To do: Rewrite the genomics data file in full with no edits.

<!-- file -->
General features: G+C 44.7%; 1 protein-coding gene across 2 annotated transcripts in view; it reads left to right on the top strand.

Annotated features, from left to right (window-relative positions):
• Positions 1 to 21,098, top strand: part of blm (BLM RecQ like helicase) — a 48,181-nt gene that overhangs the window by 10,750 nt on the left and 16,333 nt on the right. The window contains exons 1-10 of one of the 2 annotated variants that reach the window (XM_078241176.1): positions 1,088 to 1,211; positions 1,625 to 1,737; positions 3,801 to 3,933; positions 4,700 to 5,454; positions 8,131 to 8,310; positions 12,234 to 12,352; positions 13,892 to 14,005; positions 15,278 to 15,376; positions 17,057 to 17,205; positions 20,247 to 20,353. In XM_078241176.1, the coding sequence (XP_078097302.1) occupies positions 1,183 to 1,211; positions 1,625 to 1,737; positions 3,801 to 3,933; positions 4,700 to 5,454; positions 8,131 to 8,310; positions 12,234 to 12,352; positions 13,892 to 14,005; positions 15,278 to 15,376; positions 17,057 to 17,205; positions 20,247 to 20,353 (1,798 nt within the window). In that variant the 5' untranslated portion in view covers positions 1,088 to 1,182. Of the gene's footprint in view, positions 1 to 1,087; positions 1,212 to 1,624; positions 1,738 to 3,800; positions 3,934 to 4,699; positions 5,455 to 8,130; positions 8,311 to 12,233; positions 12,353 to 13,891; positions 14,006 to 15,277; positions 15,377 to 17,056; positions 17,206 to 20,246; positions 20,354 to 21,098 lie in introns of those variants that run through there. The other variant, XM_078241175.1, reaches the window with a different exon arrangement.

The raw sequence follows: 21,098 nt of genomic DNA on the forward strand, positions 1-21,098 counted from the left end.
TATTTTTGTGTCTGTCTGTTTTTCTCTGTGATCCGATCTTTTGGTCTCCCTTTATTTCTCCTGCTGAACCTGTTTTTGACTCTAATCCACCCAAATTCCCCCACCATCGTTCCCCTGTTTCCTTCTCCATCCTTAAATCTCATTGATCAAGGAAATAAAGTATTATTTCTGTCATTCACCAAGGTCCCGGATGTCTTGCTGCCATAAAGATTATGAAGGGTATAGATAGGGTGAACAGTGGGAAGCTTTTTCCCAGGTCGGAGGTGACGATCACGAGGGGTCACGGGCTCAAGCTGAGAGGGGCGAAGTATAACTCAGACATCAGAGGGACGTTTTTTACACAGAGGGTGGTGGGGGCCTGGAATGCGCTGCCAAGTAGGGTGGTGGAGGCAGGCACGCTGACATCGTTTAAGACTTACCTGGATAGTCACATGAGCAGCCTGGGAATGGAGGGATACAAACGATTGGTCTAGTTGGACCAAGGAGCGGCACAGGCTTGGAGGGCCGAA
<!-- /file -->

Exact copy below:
General features: G+C 44.7%; 1 protein-coding gene across 2 annotated transcripts in view; it reads left to right on the top strand.

Annotated features, from left to right (window-relative positions):
• Positions 1 to 21,098, top strand: part of blm (BLM RecQ like helicase) — a 48,181-nt gene that overhangs the window by 10,750 nt on the left and 16,333 nt on the right. The window contains exons 1-10 of one of the 2 annotated variants that reach the window (XM_078241176.1): positions 1,088 to 1,211; positions 1,625 to 1,737; positions 3,801 to 3,933; positions 4,700 to 5,454; positions 8,131 to 8,310; positions 12,234 to 12,352; positions 13,892 to 14,005; positions 15,278 to 15,376; positions 17,057 to 17,205; positions 20,247 to 20,353. In XM_078241176.1, the coding sequence (XP_078097302.1) occupies positions 1,183 to 1,211; positions 1,625 to 1,737; positions 3,801 to 3,933; positions 4,700 to 5,454; positions 8,131 to 8,310; positions 12,234 to 12,352; positions 13,892 to 14,005; positions 15,278 to 15,376; positions 17,057 to 17,205; positions 20,247 to 20,353 (1,798 nt within the window). In that variant the 5' untranslated portion in view covers positions 1,088 to 1,182. Of the gene's footprint in view, positions 1 to 1,087; positions 1,212 to 1,624; positions 1,738 to 3,800; positions 3,934 to 4,699; positions 5,455 to 8,130; positions 8,311 to 12,233; positions 12,353 to 13,891; positions 14,006 to 15,277; positions 15,377 to 17,056; positions 17,206 to 20,246; positions 20,354 to 21,098 lie in introns of those variants that run through there. The other variant, XM_078241175.1, reaches the window with a different exon arrangement.

The raw sequence follows: 21,098 nt of genomic DNA on the forward strand, positions 1-21,098 counted from the left end.
TATTTTTGTGTCTGTCTGTTTTTCTCTGTGATCCGATCTTTTGGTCTCCCTTTATTTCTCCTGCTGAACCTGTTTTTGACTCTAATCCACCCAAATTCCCCCACCATCGTTCCCCTGTTTCCTTCTCCATCCTTAAATCTCATTGATCAAGGAAATAAAGTATTATTTCTGTCATTCACCAAGGTCCCGGATGTCTTGCTGCCATAAAGATTATGAAGGGTATAGATAGGGTGAACAGTGGGAAGCTTTTTCCCAGGTCGGAGGTGACGATCACGAGGGGTCACGGGCTCAAGCTGAGAGGGGCGAAGTATAACTCAGACATCAGAGGGACGTTTTTTACACAGAGGGTGGTGGGGGCCTGGAATGCGCTGCCAAGTAGGGTGGTGGAGGCAGGCACGCTGACATCGTTTAAGACTTACCTGGATAGTCACATGAGCAGCCTGGGAATGGAGGGATACAAACGATTGGTCTAGTTGGACCAAGGAGCGGCACAGGCTTGGAGGGCCGAA